Not only would a patient's medical history and medical condition be included in this detailed record, but so too would psychological and financial status, family arrangements, and living conditions. For example, Question 49 focuses on the frequency of behavior problems, such as "wandering episodes, self abuse, verbal disruptions, physical aggression, etc." Question 5 asks whether the patient or the patient's family has the financial resources to meet "basic health needs." Questions 18 through 22 inquire into a person's living arrangements and the presence of residential barriers to mobility and safety and sanitation hazards. It cannot be doubted that most Americans would regard such questions as none of the government's business, yet HCFA sees its data set as a work in progress.
In a December 15, 1998, letter to HCFA Deputy Administrator Michael Hash, American Psychiatric Association (APA) counsel Jay Cutler notes, "There is no requirement that patients would be asked for their voluntary, informed consent before answering any questions or that they would be informed that this information, including their names, would be disclosed to the state and federal governments."
Moreover, there would be no informed, voluntary consent for non-Medicare patients who are being treated through Medicare-approved HHAs. According to HCFA officials, the Medicare bureaucracy needs to collect data on other Americans to make sure that Medicare patients receive the same quality of care as everyone else does, to facilitate HCFA's complex system of administrative pricing, and to prevent fraud and abuse. But as Janlori Goldman, Director of the Health Privacy Project at Georgetown University, noted in The Washington Post on March 11, "There has to be a way to check fraud and abuse without intruding on patient privacy.... There's a tremendous risk of abuse that the information will be used for other purposes."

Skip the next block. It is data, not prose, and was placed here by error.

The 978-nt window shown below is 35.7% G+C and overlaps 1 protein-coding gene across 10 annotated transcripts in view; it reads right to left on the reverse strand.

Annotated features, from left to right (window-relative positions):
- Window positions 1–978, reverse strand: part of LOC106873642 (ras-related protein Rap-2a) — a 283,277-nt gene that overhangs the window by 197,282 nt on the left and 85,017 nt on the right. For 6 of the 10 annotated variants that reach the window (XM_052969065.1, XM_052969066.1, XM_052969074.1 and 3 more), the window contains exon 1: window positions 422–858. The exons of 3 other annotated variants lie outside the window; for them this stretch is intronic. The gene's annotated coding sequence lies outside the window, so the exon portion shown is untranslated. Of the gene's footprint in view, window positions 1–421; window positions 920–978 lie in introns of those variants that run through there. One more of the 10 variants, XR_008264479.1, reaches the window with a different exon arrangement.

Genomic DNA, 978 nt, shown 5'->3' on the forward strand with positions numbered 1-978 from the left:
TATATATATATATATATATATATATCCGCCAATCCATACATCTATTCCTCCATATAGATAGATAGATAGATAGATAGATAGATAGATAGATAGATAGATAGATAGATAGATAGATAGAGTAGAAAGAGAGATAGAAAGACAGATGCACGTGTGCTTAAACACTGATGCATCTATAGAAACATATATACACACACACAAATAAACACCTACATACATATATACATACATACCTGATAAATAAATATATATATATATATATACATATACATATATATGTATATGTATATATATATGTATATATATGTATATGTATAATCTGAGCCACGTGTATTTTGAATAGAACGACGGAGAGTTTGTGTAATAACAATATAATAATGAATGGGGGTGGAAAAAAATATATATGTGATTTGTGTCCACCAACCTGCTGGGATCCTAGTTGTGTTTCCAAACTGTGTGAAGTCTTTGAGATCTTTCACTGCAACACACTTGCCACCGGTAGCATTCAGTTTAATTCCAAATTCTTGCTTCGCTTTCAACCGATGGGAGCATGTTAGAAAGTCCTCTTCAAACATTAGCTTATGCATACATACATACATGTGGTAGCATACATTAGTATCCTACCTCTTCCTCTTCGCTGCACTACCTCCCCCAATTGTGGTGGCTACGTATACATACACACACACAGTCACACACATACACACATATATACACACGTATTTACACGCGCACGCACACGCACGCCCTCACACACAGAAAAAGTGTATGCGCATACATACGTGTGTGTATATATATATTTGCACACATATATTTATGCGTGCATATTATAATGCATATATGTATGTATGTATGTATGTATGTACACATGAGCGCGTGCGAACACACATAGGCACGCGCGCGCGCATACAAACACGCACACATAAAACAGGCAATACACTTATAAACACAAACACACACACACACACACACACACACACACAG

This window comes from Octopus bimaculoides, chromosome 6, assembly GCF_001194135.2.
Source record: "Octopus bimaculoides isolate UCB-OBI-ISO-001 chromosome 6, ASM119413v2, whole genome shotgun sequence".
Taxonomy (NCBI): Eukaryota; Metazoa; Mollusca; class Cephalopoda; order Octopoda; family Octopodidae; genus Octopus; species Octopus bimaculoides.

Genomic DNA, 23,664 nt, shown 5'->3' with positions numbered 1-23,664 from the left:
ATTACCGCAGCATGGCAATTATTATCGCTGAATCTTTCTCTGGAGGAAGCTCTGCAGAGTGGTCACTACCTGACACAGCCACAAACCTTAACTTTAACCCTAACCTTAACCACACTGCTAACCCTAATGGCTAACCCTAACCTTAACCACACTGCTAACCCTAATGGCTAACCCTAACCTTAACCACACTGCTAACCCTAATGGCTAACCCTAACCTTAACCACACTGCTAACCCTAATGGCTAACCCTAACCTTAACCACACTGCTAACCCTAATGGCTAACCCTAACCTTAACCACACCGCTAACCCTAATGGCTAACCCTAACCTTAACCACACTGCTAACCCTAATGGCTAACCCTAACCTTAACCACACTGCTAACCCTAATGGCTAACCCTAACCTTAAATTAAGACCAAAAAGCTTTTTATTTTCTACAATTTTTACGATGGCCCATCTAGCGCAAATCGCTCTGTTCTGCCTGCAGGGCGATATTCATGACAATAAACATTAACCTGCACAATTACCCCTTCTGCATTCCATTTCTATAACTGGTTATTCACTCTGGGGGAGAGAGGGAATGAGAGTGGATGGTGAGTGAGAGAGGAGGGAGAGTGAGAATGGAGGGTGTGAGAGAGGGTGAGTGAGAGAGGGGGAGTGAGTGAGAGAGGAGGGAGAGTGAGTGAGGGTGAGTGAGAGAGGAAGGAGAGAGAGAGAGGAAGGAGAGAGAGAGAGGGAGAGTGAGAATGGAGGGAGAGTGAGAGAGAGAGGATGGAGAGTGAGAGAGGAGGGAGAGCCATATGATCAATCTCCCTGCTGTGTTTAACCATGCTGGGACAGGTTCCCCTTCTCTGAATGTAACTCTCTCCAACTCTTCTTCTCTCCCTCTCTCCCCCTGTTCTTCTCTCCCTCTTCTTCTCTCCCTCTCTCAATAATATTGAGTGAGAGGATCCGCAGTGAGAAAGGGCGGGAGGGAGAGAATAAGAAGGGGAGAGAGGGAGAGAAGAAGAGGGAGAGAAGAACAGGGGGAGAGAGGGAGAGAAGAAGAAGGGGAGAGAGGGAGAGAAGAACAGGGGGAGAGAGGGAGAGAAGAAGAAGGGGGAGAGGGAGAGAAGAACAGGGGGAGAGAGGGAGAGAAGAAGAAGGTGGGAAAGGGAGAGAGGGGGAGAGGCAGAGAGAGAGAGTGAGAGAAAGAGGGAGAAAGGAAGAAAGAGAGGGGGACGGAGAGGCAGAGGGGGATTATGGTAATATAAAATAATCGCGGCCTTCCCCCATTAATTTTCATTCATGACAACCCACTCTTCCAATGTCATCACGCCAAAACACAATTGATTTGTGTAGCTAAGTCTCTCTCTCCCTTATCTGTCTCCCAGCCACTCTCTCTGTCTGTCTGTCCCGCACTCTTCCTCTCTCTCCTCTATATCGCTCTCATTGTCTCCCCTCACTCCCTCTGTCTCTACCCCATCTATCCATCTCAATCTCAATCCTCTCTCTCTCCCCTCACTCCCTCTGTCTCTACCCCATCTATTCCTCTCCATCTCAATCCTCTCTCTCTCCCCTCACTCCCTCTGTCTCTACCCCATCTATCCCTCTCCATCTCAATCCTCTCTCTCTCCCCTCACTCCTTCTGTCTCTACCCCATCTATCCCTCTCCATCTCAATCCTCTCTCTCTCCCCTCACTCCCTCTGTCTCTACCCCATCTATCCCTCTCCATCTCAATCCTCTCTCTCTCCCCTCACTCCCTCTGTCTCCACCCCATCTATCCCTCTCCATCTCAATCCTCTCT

Reading the Fine Print.
HCFA's proposed data collection is only the latest initiative in a disturbing pattern of government-designed intrusion into personal liberty and privacy. In the Health Insurance Portability and Accountability Act of 1996, Congress enacted the framework for a federal data collection system, including the storage and sharing of patient records. In Section 4507 of the Balanced Budget Act of 1997, Congress, under pressure from the Clinton Administration, imposed unprecedented restrictions on private agreements between doctors and Medicare patients even where no federal tax dollars are involved. In HCFA's recent regulations setting up the "Medicare+Choice" program, medical records of seniors can be disseminated without the voluntary and informed consent of those patients.
Congress and the Clinton Administration are supposed to provide protection for the confidentiality of medical records this year. Doctors and patients--taxpayers all--should ignore the political rhetoric on this issue and read the fine print very carefully. In the meantime, Congress should block intrusive regulations and work to protect the privacy of every American.
Robert E. Moffit, Ph.D., is Director of Domestic Policy Studies at The Heritage Foundation.